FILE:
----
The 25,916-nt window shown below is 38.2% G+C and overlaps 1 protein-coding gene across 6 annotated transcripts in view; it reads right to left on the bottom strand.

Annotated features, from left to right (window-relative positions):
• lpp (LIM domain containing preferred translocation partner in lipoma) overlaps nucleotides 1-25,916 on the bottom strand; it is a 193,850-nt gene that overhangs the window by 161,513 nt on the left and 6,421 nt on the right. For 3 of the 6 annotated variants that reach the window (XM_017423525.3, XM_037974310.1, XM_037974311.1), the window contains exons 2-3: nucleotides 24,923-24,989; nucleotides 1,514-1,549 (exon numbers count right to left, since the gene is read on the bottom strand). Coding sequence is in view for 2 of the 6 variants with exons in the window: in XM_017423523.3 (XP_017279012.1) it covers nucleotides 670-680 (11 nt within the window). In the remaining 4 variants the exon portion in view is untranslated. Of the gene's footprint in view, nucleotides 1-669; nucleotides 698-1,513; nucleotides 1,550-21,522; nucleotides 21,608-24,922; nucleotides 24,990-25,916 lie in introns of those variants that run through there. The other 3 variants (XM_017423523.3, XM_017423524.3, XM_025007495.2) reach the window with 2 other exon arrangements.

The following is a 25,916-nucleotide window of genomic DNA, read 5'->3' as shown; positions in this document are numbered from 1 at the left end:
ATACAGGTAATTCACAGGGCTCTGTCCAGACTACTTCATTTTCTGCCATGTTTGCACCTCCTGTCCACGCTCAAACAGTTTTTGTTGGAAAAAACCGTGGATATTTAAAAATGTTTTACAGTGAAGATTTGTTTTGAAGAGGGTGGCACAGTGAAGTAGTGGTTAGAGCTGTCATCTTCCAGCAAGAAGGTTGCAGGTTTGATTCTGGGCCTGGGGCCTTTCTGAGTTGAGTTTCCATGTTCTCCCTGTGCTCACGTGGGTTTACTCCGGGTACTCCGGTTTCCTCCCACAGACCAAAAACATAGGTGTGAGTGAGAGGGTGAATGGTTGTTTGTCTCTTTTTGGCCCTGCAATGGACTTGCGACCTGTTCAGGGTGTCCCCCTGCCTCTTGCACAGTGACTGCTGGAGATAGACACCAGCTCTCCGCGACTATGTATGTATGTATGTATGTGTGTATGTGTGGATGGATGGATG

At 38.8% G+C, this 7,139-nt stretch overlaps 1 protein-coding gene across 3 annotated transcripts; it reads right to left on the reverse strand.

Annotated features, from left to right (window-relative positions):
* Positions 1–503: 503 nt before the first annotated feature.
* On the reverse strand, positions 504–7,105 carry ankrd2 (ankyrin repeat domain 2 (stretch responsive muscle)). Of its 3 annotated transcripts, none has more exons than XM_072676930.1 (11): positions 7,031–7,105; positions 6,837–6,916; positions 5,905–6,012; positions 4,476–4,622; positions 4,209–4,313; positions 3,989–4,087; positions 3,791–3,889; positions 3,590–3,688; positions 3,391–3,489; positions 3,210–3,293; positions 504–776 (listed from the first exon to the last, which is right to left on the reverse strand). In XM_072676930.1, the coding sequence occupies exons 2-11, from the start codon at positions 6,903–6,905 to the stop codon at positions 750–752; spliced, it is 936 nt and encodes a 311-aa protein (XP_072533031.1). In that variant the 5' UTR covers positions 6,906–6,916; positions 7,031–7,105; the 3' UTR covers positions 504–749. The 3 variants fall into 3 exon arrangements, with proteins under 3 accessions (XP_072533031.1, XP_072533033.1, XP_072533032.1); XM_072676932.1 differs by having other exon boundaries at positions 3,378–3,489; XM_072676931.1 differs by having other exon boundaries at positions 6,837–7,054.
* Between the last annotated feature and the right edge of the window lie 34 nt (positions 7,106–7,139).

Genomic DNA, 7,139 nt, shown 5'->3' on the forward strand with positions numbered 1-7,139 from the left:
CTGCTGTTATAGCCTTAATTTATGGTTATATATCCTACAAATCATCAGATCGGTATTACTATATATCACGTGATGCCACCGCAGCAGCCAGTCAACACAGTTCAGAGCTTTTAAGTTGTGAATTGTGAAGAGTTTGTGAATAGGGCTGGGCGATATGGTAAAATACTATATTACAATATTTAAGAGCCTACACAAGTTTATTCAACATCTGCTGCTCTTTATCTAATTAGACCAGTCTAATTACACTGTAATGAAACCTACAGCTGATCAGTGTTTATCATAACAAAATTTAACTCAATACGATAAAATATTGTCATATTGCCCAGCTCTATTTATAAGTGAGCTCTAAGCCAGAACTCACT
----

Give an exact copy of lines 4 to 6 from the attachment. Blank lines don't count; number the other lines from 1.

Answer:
The following is a 25,916-nucleotide window of genomic DNA, read 5'->3' as shown; positions in this document are numbered from 1 at the left end:
ATACAGGTAATTCACAGGGCTCTGTCCAGACTACTTCATTTTCTGCCATGTTTGCACCTCCTGTCCACGCTCAAACAGTTTTTGTTGGAAAAAACCGTGGATATTTAAAAATGTTTTACAGTGAAGATTTGTTTTGAAGAGGGTGGCACAGTGAAGTAGTGGTTAGAGCTGTCATCTTCCAGCAAGAAGGTTGCAGGTTTGATTCTGGGCCTGGGGCCTTTCTGAGTTGAGTTTCCATGTTCTCCCTGTGCTCACGTGGGTTTACTCCGGGTACTCCGGTTTCCTCCCACAGACCAAAAACATAGGTGTGAGTGAGAGGGTGAATGGTTGTTTGTCTCTTTTTGGCCCTGCAATGGACTTGCGACCTGTTCAGGGTGTCCCCCTGCCTCTTGCACAGTGACTGCTGGAGATAGACACCAGCTCTCCGCGACTATGTATGTATGTATGTATGTGTGTATGTGTGGATGGATGGATG

At 38.8% G+C, this 7,139-nt stretch overlaps 1 protein-coding gene across 3 annotated transcripts; it reads right to left on the reverse strand.